In the end, there is no solidified science on ADHD to share anything concrete on its origin or precise functioning at this time, but one constant throughout all variations of the condition seems to come down to emotional regulation. The inconsistent dopamine results in an increased drive to seek dopamine– whether this be through physical movement, impulsivity, substance use, hyperfixation, talking, or countless other coping methods, it is all in an attempt to re-regulate. On the opposite end, it can be very difficult to regulate in times when societally expected, and further exacerbated by outside pressure and expectation to do so. Even in the case of executive functioning, the largest barrier to improving coping strategies is often the emotional one within.

ADHD is a major advantage IN MANY WAYS

But all this being said, ADHD truly does have its perks– when something is very interesting, individuals have hyperfocus, or extremely extensive and perhaps even infinite focus in certain cases. The silver lining of living in a world that was not set up for the condition is that it fosters empathy, resilience, creativity, and spontaneity in a way that not only is appreciated by ADHDers, but by all. ADHD has shown correlation to more charisma, better conversation skills, and better social understanding. While ADHD may lack attention at times, there seems to be an increase in observance, creating unique and potentially more effective approaches to interactions.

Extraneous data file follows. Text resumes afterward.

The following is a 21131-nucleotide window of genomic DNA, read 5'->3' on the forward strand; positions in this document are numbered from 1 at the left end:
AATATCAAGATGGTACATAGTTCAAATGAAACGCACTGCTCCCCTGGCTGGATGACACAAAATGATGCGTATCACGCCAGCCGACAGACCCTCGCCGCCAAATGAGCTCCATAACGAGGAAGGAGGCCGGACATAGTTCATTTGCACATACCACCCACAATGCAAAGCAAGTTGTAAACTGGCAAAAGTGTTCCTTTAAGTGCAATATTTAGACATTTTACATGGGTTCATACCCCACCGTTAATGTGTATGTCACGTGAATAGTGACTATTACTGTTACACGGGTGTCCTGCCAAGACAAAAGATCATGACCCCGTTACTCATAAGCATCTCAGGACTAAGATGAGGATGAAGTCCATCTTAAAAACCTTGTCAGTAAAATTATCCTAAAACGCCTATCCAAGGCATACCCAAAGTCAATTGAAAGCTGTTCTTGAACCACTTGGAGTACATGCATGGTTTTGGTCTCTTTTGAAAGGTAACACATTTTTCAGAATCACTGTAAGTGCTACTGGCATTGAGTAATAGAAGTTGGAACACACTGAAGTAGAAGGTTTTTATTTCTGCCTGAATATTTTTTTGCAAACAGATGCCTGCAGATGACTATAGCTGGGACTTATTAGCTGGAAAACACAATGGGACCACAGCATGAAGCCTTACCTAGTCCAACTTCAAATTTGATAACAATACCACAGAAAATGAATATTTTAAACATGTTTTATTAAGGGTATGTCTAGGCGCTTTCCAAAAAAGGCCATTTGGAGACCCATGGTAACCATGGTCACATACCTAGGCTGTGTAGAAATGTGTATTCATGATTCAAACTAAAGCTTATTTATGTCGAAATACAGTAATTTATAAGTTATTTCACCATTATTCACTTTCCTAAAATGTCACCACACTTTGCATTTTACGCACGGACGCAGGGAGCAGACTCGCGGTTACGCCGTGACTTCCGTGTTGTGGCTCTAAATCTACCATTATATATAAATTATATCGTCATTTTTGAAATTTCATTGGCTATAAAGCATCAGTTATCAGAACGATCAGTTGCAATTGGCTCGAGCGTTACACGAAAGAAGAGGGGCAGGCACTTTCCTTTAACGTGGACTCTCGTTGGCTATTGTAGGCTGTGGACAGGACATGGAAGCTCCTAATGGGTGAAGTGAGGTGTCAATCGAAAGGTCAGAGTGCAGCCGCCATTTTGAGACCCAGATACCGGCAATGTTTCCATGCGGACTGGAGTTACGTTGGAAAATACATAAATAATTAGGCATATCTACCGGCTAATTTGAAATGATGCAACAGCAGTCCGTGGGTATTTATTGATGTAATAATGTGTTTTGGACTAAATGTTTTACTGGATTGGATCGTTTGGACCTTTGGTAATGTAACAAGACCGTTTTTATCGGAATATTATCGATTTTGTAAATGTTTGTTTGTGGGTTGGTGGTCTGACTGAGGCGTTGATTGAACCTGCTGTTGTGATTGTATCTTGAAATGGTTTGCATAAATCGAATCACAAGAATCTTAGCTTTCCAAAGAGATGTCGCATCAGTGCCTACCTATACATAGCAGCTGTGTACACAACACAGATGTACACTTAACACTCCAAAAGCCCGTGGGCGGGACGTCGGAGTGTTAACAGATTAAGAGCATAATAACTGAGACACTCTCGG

Another extremely common symptom, technically seen as the comorbid condition of ‘RSD’, is rejection sensitivity. This creates an extremely tough contradiction with the cruel combination of a heightened negative reaction to failure and rejection in a world that is constantly redirecting ADHD adjustments to do things in a more neurotypical-geared fashion. Much of the resilience built comes from overcoming constant negative reinforcement, but much of the emotional challenge lies around how much more difficult this task becomes once emotional dysregulation has begun. Amongst other complications, rejection sensitivity ultimately leads to issues in motivation, as great anxiety can create massive barriers in completing tasks and initiation.


The most important consideration in regards to whether symptoms are actually rooted in ADHD is ruling out the possibility of trauma response symptoms mimicking the condition. Trauma responses are adaptations to unmet needs in childhood which persist into adulthood, and can include many similar presentations such as restlessness, impulsiveness, rejection sensitivity, motivation issues, etc. While many ADHD strategies can be effective in managing symptoms, it is important to distinguish the two because the roots (genetic vs environmental) are still completely different. This is also important in potential medication options, as we will cover next.